Australia and World Crisis, 1914–1923 is the second volume in a pioneering two-volume history of Australian defence and foreign policy. It is based on wide-ranging research in collections of personal and official papers in Australia, Britain, the United States and Canada. Linking up with the first volume, The Search for Security in the Pacific, it offers a new and path-breaking understanding of Australia's relations with the world from the outbreak of the First World War to the making of peace in Europe and the Pacific.
This study explores a number of fundamental issues that shaped Australia's response to the world in this era, such as race and culture, geopolitics and security, domestic divisions and ideas of loyalty, and the philosophies and personalities of the chief policy makers. From the outset of this global conflict Australia was involved in a 'hot war' in Europe against Germany and its allies, and in a 'cold war' in the Pacific against Japan. The British Australians, for reasons of sentiment and interest, supported the Mother Country, but even as they did so they were deeply concerned about Japan's ambitions. As a result Japan figured prominently in Australia's approach to the war and the peace. Indeed for the Australians the 'cold war' did not come to an end until the Washington Conference of 1921–2, when Japan with the other Pacific powers agreed to limit naval building and to respect existing territories in China and the Pacific.
In tracing out this story, the book throws light on many particular aspects of the 'hot' and 'cold' wars. They include the origins of Asian studies in Australia, intelligence gathering, the secret service and loyalty leagues, the fear of Japan in the conscription controversy, Irish Catholics and the Anglo-Irish War. The labour movement and the Bolshevik revolution, the ideological clash of the American President and the Australian Prime Minister over peacemaking, the visit of the Prince of Wales, 'Britishness' and the failure of the idea of Greater Britain all influenced the development of Australia's defence and foreign policy. At the end of the book there is an attempt to provide an assessment of Australia's leadership through these testing times and to point out the significance of this experience for a later generation of Australia policy makers.
Neville Meaney is an honorary associate professor of history at the University of Sydney.
The onset of war and the Pacific problem
1. Australian leaders and the outbreak of war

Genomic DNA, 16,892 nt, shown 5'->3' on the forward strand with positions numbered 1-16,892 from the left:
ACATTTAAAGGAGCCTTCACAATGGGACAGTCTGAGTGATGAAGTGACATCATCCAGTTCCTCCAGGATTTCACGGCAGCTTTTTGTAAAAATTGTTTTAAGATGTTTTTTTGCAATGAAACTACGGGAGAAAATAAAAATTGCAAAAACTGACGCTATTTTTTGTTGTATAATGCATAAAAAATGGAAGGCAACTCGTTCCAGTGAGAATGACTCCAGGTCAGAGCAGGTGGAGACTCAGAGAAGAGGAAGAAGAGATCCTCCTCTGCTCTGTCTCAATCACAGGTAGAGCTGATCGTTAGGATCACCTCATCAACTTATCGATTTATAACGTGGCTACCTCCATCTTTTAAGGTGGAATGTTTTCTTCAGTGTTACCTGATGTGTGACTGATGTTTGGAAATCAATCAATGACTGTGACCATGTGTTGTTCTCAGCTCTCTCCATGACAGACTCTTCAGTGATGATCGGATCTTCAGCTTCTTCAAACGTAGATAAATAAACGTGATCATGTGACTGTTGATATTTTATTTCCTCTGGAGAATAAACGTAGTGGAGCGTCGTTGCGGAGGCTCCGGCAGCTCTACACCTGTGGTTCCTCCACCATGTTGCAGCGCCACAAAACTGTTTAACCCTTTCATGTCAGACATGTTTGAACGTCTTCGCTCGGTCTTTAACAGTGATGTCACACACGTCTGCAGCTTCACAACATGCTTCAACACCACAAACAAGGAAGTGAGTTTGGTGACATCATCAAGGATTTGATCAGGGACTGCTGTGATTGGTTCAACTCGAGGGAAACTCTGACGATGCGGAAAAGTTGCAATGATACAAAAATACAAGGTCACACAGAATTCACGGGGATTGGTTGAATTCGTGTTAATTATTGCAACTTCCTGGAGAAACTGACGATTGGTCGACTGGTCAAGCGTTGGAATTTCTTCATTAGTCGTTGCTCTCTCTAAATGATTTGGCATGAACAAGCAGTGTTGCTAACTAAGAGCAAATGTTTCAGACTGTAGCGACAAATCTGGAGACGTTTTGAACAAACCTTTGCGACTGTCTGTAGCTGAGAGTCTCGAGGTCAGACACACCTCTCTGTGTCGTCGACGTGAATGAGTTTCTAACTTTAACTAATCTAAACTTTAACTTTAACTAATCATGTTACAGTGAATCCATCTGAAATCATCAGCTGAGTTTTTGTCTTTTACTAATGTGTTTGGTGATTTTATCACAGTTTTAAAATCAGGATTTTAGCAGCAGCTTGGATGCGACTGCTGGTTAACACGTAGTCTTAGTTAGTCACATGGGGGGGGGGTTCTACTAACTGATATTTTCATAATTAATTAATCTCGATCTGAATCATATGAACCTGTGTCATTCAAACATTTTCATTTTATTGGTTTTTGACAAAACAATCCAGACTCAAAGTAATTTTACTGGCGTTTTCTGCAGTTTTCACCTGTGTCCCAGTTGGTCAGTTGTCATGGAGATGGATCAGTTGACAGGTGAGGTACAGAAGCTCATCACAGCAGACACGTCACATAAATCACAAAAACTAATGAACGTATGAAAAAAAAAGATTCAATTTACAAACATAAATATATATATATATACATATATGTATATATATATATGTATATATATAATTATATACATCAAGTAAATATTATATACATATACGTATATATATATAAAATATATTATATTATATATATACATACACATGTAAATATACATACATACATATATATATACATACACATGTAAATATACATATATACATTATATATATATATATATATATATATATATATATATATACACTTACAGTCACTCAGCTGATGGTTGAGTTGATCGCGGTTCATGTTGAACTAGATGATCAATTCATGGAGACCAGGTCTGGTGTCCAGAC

2. The imperial cause and aid for the Mother Country
3. The competition for Germany’s Pacific empire
4. ‘No parallel in our history’: the menace of Japan
‘Our last man and our last shilling’? Loyalty and conscription
5. ‘The survival of the fittest’: the crusade for the British race
6. The war and the home front: Japan and the defence of Australia
7. ‘The greatest crisis in our history’: the conflict over conscription
8. ‘Loyalty’ and the empire: the nation divided
9. ‘The enemy within the gate’: the attack on national community
‘Annexation and indemnity’: Australia's war aims
10. The attack on peacemongers and the appeasement of Japan
11. Manoeuvring for the spoils of war: American consultations and imperial councils
12. ‘The very threshold of the promised land’: joining battle over the armistice terms
‘Not a good peace’: the making of the Treaty of Versailles
13. Preparing for the Paris Peace Conference
14. ‘Absolutely unbearable’: the defeat of Hughes’ vision for the post-War world
The lessons of war, the decline of the empire and ‘détente’ in the Pacific
15. A Pacific ‘foreign office’, the Japanese threat and defence planning
16. The crisis of empire and a Pacific settlement
'The persistence of these fundamental choices is superbly demonstrated in a major new book on the history of Australia's strategic policy during and after the First World War. Australia and World Crisis 1914–1923 by the doyen of Australian strategic history, Neville Meaney, takes a long, hard look at why Australia chose to send so many young men to fight in the Near East and Europe'
Hugh White Survival: Global Politics and Strategy
'Rich in quotes and representing a true mastery of the primary and
secondary literature, it is an outstanding combination of political,
social, and military history that deserves to be read far more widely ... '
Augustine Meaher Canadian Journal of History
‘No-one writing on the history of Australian foreign policy will be able to ignore Neville Meaney’s new contribution. Indeed Meaney’s two volumes will remain for a long time required reading for all specialists in this field.'
Christopher Waters Australian Journal of Politics and History
‘In a bold re-interpretation of one of Australia’s pivotal periods, historian Neville Meaney explodes the myth that the Great War broke upon an innocent nation of colonial deference devoid of any independent strategic consciousness … [The book] should transform conventional historical accounts of Australia and the Great War and assessments about the relationship between Australian leaders and Empire central in London.’
Paul Kelly The Australian
‘Meaney's two volumes ... offer great historical depth to the never-ending debate on Australian strategic policies, between what might be called the global-imperial and the national-regional imperatives ... The comparisons and contrasts between the strategic concerns of a century ago and today deserve careful consideration. Meaney's two volumes are an essential base for such consideration, and for an understanding of the basic structures of Australian strategic policies.’
Peter Edwards Australian Journal of International Affairs
Size: 250 × 176 × 35 mm
Copyright: © 2009
Publication: 31 Jul 2009